For companies and entrepreneurs looking into raising capital, the terms used to delineate classes of investors can be confusing—particularly when they are misused or misunderstood by the media or the public at large.
For example, private equity and venture capital are sometimes conflated. This is a mistake: Private equity and venture capital – though related – are distinct types of investments. And knowing the difference between the two is critical for enterprises developing their capital formation strategies.
To help clear up potential misconceptions about venture capital and private equity, let’s explore the difference between the two investor categories when raising capital.
Venture capital (VC) firms primarily focus on investments in early-stage, pre-public companies. In general, the money they provide helps businesses advance through the first years of the corporate lifecycle.
Venture investments can require many years to pay out, and a VC firm must have a tolerance for substantial risk – after all, an untested start-up company’s products or ideas may fail.
The hope, of course, is that the company will either achieve a successful stock offering or be acquired by a larger company that allows the VC fund to exit with a strong return on its capital. One of the most famous recent examples of a VC home run is Sequoia Capital’s investment in WhatsApp. The California-based venture fund was the sole venture investor in the company, putting in $60 million during the technology start-up’s two funding rounds. When Facebook acquired the company for $22 billion in 2014 – the largest-ever purchase of a VC-backed company – Sequoia made more than $3 billion, according to published reports.
Most venture investments, however, are far smaller ($1-$10 million or less). Multiple investors, rather than a single backer, are often involved, which generally results in venture funds taking a minority stake in a company (less than 50%). The smaller investment amounts also allow venture funds to invest in several companies at once. To help boost their chances of success, they sometimes require seats on boards of directors of the companies in which they invest, to assert greater control over the direction of the enterprise.
By spreading investments and taking board seats, the VC fund is better able to absorb losses and reduce the risk for its investors. VC funds are generally backed by “limited partners,” such as wealthy individuals and institutional investors (like pension funds or charitable endowments). The managers of the firm, or “general partners,” tend to have investments in the funds as well, which provides investors some comfort as their interests are more aligned with the general partners.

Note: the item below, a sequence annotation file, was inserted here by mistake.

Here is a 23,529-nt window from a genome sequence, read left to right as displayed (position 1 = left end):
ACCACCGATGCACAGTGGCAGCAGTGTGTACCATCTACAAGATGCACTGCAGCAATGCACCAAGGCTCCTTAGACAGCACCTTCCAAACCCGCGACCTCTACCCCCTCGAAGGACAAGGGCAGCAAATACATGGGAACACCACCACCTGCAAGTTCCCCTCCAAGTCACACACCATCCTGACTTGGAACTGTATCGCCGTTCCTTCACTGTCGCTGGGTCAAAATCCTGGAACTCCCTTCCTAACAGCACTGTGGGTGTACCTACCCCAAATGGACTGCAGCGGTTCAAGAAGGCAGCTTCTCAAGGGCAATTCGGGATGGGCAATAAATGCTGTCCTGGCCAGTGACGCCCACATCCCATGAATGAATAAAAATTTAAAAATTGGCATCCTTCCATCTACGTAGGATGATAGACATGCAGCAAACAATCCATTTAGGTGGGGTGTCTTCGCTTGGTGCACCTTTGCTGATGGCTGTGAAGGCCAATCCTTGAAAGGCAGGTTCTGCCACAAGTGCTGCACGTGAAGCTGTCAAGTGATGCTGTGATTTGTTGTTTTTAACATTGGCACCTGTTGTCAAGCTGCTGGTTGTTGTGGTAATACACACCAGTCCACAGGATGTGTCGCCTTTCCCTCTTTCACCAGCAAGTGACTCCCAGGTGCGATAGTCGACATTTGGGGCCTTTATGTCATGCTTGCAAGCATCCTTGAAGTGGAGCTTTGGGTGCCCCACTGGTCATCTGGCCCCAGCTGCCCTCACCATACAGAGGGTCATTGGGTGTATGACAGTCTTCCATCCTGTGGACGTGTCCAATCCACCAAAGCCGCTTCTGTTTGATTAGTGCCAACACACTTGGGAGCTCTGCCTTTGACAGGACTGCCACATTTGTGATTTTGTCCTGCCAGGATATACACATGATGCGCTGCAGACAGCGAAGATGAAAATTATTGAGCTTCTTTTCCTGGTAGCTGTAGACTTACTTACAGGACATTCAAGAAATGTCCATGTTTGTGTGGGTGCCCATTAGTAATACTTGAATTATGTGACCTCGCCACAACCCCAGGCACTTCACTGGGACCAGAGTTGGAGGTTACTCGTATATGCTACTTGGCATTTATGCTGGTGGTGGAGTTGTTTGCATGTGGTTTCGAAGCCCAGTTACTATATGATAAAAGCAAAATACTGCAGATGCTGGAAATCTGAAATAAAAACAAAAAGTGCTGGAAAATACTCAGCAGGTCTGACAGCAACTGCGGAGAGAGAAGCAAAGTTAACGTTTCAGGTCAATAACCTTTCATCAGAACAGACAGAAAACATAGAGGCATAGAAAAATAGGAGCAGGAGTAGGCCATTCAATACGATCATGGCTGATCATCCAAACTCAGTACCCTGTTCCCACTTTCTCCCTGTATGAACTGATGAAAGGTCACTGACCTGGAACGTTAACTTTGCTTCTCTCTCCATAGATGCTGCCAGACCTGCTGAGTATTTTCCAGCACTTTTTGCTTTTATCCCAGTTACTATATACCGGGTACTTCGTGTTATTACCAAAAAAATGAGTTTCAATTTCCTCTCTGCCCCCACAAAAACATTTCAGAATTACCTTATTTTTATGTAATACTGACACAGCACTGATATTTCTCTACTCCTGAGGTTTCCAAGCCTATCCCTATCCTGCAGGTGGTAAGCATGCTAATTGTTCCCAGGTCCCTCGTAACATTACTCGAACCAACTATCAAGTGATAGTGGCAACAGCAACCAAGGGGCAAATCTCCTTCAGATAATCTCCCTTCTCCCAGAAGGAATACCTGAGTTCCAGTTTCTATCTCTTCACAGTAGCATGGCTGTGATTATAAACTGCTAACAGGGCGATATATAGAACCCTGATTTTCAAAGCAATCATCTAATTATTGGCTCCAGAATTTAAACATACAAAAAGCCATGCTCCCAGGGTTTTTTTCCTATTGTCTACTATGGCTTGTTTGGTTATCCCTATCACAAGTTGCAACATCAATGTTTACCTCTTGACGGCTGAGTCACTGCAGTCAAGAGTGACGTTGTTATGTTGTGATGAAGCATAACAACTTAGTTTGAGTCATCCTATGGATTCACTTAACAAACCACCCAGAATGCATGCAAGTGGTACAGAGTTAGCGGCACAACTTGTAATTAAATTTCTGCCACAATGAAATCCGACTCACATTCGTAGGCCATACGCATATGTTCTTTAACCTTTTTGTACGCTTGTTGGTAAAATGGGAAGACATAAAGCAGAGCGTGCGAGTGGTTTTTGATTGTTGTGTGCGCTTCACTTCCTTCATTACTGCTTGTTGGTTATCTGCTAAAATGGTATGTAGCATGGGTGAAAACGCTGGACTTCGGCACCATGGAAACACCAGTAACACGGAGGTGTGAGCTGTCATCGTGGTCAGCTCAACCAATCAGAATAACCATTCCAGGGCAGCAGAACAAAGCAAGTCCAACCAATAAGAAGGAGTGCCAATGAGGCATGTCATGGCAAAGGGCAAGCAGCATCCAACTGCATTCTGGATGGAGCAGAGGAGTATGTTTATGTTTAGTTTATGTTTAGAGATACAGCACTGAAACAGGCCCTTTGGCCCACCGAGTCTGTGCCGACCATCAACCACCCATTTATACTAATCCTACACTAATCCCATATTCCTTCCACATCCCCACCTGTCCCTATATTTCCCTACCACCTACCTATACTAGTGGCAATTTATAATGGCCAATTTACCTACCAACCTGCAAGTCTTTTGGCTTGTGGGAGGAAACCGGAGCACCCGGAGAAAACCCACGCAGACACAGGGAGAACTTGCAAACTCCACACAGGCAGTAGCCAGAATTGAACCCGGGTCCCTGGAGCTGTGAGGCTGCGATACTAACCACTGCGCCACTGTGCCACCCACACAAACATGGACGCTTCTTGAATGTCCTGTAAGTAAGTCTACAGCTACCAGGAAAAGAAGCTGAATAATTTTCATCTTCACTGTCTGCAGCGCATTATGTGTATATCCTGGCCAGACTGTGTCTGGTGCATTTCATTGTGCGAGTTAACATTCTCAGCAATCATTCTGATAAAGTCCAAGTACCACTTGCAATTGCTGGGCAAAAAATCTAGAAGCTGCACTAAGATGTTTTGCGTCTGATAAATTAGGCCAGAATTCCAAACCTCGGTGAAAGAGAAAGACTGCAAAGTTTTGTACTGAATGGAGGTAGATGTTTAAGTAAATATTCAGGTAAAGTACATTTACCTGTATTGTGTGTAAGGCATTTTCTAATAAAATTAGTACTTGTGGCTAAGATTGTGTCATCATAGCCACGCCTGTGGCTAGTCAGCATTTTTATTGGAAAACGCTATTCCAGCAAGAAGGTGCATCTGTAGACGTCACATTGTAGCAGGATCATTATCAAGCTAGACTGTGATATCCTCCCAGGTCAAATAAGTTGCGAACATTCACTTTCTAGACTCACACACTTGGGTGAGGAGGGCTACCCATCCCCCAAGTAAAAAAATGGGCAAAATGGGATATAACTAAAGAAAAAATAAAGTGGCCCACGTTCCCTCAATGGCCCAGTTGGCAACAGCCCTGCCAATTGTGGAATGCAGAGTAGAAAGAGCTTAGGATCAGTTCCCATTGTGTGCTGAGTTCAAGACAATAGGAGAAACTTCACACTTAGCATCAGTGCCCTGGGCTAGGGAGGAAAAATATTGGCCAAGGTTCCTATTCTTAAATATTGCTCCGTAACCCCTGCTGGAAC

In addition, venture capitalists tend to focus their investments on companies that are likely to grow quickly. Fast growth can be far more important to a VC fund than profitability or the long-term stability of a company. A fast-growth start-up may allow the fund to exit more quickly and earn a higher multiple on its investment than a company with a slower, but steadier, trajectory.
Private equity (PE) funds are structured similarly to VC funds, with limited and general partners pooling resources to make a return. Private equity, however, refers to investors who focus on more mature companies that can be acquired and resold for a substantial return. Unlike venture capital investors, private equity firms generally purchase whole companies for larger sums and often utilize debt-based financing (such as leveraged buyouts) rather than a cash-based approach to make their investments, which allows private equity firms to maximize their returns and potentially increase the number of acquisitions they can make.
Private equity tends to be less risky than venture capital because investments are being made in companies that are already established. Thus, the chance of losing all of the money invested is minimal. While VC firms usually focus on sectors where fast growth is more likely (such as technology), private equity investments target every industry.
The companies private equity firms acquire may need infusions of capital and significant reorganization to boost profitability. Throughout the time a private equity firm is invested in a company, they may use their expertise to make changes to the management of a company, its strategy, and spending in an effort to make the company more profitable and therefore more attractive to potential buyers.
A higher profit margin benefits PE firms during their ownership of the company by allowing them to utilize the capital in several ways including paying off debt, making operational improvements to the target company and provide returns to investors. When they are ready to exit, higher profit margins also would likely allow them to generate a significant premium on their equity.
Typically, a private equity investor holds on to its investment for a few years before flipping the company for a profit. However, this strategy can vary depending on the investment profile of the PE investor, economic conditions, and growth curve for a particular industry sector when raising capital. PE firms have been known to retain their investments for decades if they are receiving a strong cash return from a mature, well-run company.
Having a basic understanding of the differences between venture capital and private equity is merely the first step for companies interested in raising capital. To learn more about capital formation and the legal complexities involved in venture and private equity funding, contact us for a consultation.